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The Cat
The Cat's Melodeon
by The Magickal Folk Of The Faraway Tree
Deserted Village : DV20 : 2005
3inch CDR
EUR 5.00



The Folk return at last with another batch of folk songs from their travels. From Cornish Rebel songs to bawdy carousing this three inch packs a lot into it's 7 tracks. 3" cdr in handmade packaging in an edition of 150.

This is now available again as part of The Soup & The Shilling double CD.

Reviews

My favorite Irish rovers have returned, finally. "The Cat's Melodeon" is another short and brilliant release from these folk masters. The story goes that they are travellers, on an endless expedition throughout the British Isles. Searching for what? I don't know, but their trials are recorded and sent via post to the masters of the Deserted Village imprint. That's the story, anyway. What we have here are glorious, simple melodies laid over strummed and pluck acoustic folk instruments. This is like the Irish folk of old, especially when they sing in their native Gaelic (or so I assume. I have no idea, really).

Folk music was once a way of preserving the past and passing down histories from one generation to another in oral societies. Since the invention of writing (the greatest invention of all!), the need for music and other devices as historical "documents" has gone by the wayside. The Magickal Folk of the Faraway Tree hark back to those times. They act as roaming minstrels, spreading the word to the outlying villages through the green hill of their native Ireland and beyond.

The set opens with "Trelawny," a historic tale of William Trelawny, governor of what is now Jamaica (when it was a British colony). Great idea for a song - it's very Mountain Goats-esque. It steams its way across bowed instruments, plucked banjo, and flute. Add in a bit of female background vocals on the chorus as they sang "Shall Trelawny live or shall Trelawny die? His 20,000 Cornish men know the reason why." This is archaic and beautiful.

Much of this 3" is made up of very short tracks. Three of these tracks ("The Mermaid," "Caol is Eadar mi Islain," "Daybreak") are vocal-based affairs that will be stuck in your head for days. I imagine the group walking in a line over the hills and through the valleys singing as they go. Minstrel music, indeed.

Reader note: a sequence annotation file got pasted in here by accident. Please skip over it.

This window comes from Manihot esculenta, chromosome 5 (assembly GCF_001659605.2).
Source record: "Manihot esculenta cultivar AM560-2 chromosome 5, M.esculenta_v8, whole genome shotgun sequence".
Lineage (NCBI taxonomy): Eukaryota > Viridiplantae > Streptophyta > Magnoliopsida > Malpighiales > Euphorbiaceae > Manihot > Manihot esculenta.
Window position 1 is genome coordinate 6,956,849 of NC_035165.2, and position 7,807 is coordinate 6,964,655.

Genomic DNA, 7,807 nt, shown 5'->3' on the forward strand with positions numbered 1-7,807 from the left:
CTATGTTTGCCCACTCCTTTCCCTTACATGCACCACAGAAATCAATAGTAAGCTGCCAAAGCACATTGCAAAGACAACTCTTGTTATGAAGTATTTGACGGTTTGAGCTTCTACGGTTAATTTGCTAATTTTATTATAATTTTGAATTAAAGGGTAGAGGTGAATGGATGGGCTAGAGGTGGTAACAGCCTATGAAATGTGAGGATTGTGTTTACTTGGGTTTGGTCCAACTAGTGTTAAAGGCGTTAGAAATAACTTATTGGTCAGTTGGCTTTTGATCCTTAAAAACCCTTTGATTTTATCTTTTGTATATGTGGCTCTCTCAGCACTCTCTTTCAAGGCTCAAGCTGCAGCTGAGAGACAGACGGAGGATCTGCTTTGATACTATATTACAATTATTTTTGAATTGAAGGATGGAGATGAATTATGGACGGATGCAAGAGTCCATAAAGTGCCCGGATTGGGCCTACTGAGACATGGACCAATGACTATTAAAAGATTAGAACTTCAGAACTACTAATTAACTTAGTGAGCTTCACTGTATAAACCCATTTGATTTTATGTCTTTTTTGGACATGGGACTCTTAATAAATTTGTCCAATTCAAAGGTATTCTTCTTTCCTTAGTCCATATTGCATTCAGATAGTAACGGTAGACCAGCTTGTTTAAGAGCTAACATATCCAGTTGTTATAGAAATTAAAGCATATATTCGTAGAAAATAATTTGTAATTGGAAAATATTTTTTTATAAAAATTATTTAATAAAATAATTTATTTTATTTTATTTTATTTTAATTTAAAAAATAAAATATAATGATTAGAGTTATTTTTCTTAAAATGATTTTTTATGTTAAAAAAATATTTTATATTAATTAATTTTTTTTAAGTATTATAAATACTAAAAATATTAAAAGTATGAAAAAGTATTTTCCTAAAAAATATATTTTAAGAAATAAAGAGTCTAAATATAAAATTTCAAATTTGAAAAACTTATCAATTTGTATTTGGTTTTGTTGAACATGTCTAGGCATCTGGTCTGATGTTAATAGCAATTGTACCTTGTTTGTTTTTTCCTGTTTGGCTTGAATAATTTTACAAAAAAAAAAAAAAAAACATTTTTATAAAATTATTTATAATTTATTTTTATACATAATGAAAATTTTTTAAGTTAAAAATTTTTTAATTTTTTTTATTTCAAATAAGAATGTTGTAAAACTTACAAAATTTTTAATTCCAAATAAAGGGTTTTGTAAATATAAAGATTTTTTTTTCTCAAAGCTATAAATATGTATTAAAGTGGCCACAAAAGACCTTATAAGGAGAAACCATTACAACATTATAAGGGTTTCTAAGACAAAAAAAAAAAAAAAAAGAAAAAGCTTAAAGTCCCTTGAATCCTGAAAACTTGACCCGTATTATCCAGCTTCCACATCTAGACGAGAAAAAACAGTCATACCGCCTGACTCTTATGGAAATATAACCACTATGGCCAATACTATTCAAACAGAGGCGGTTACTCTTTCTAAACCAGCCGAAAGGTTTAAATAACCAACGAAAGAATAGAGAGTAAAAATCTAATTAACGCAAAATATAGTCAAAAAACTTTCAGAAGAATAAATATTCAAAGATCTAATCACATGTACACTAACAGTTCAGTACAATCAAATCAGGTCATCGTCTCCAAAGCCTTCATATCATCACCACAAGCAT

But the real prize of this all too short release is the final track, "Here's a Health to All True Lovers." This celebration of life is the ultimate final? to this magical release. Irish bouzouki (I think) and flutes flicker and flutter and sky like soaring birds. Violin and jews harp round the instrumentation, giving this a wholly upbeat and whimsical feeling. Add in the doubled male and female vocals and you've got the perfect song. Literally. It's absolutely stunning. "For I'm a rover and seldom sober, I'm a rover of high degree. And when I'm drinking, I'm always thinking of how to gain my love's company," they exclaim. It's joyous and beautiful and infects every inch of your being. Drunken love has never sounded so sweet and perfect.

The Magickal Folk of the Faraway Tree have delivered a perfect little nugget of folk/pop bliss with "The Cat's Melodeon." If this was twice as long, I'd be tempted to give it a 10. It's that fucking good. Despite their excellent track receord, this is Deserted Village's finest hour. Everyone should be scrambling to secure a copy of this 3" before it goes away forever. 9/10 -- Brad Rose (15 August, 2005, Foxy Digitalis)